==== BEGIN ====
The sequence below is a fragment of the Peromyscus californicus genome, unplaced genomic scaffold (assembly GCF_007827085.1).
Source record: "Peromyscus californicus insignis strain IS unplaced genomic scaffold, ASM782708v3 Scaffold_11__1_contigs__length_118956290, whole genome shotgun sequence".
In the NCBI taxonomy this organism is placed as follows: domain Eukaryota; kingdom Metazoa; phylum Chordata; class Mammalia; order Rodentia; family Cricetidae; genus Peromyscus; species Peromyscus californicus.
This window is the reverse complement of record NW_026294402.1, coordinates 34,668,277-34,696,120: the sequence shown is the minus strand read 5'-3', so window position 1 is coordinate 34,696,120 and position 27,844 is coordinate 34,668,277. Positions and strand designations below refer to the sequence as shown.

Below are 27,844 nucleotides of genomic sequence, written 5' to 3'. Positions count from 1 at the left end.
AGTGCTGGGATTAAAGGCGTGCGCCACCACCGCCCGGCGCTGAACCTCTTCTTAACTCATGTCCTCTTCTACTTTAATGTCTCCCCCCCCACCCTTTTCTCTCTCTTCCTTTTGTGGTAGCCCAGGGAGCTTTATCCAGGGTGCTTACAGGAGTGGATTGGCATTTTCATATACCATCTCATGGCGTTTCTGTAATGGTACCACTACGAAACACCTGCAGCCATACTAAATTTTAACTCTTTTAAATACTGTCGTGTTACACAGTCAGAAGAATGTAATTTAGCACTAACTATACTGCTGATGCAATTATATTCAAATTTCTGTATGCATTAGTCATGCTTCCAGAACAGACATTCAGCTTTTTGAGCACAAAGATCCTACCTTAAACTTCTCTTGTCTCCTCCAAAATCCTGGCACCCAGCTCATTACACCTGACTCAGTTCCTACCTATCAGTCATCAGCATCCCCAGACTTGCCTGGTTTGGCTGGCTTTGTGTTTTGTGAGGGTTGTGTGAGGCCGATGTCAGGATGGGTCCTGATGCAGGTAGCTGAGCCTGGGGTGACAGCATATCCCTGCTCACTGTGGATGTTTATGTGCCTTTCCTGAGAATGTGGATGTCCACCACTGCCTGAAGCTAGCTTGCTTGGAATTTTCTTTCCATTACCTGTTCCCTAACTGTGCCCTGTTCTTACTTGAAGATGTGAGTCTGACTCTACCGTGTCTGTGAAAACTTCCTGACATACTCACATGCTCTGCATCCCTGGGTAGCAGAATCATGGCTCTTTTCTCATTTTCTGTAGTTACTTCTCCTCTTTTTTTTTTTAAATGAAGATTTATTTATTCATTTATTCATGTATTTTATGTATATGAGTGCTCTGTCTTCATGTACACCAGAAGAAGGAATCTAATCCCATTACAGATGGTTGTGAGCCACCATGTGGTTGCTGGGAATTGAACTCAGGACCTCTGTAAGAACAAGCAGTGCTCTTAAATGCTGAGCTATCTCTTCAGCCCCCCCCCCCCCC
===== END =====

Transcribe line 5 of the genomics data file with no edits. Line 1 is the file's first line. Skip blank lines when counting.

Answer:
Below are 27,844 nucleotides of genomic sequence, written 5' to 3'. Positions count from 1 at the left end.